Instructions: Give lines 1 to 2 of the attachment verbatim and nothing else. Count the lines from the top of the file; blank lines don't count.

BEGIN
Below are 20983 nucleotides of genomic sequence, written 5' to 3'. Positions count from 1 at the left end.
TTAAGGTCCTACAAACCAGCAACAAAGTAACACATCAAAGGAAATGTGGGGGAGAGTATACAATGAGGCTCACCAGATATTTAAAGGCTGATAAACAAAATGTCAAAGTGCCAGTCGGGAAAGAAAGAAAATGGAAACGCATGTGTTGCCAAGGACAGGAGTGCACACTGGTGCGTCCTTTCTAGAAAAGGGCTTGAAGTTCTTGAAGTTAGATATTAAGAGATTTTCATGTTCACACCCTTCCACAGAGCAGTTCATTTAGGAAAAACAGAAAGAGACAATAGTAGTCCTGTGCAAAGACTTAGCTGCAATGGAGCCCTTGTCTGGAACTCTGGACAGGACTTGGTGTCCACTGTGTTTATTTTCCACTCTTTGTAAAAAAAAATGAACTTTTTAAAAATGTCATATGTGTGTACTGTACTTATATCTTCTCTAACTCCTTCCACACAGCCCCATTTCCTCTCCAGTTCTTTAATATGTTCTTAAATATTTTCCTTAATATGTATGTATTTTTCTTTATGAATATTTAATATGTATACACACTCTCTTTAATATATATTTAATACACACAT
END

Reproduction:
Below are 20983 nucleotides of genomic sequence, written 5' to 3'. Positions count from 1 at the left end.
TTAAGGTCCTACAAACCAGCAACAAAGTAACACATCAAAGGAAATGTGGGGGAGAGTATACAATGAGGCTCACCAGATATTTAAAGGCTGATAAACAAAATGTCAAAGTGCCAGTCGGGAAAGAAAGAAAATGGAAACGCATGTGTTGCCAAGGACAGGAGTGCACACTGGTGCGTCCTTTCTAGAAAAGGGCTTGAAGTTCTTGAAGTTAGATATTAAGAGATTTTCATGTTCACACCCTTCCACAGAGCAGTTCATTTAGGAAAAACAGAAAGAGACAATAGTAGTCCTGTGCAAAGACTTAGCTGCAATGGAGCCCTTGTCTGGAACTCTGGACAGGACTTGGTGTCCACTGTGTTTATTTTCCACTCTTTGTAAAAAAAAATGAACTTTTTAAAAATGTCATATGTGTGTACTGTACTTATATCTTCTCTAACTCCTTCCACACAGCCCCATTTCCTCTCCAGTTCTTTAATATGTTCTTAAATATTTTCCTTAATATGTATGTATTTTTCTTTATGAATATTTAATATGTATACACACTCTCTTTAATATATATTTAATACACACAT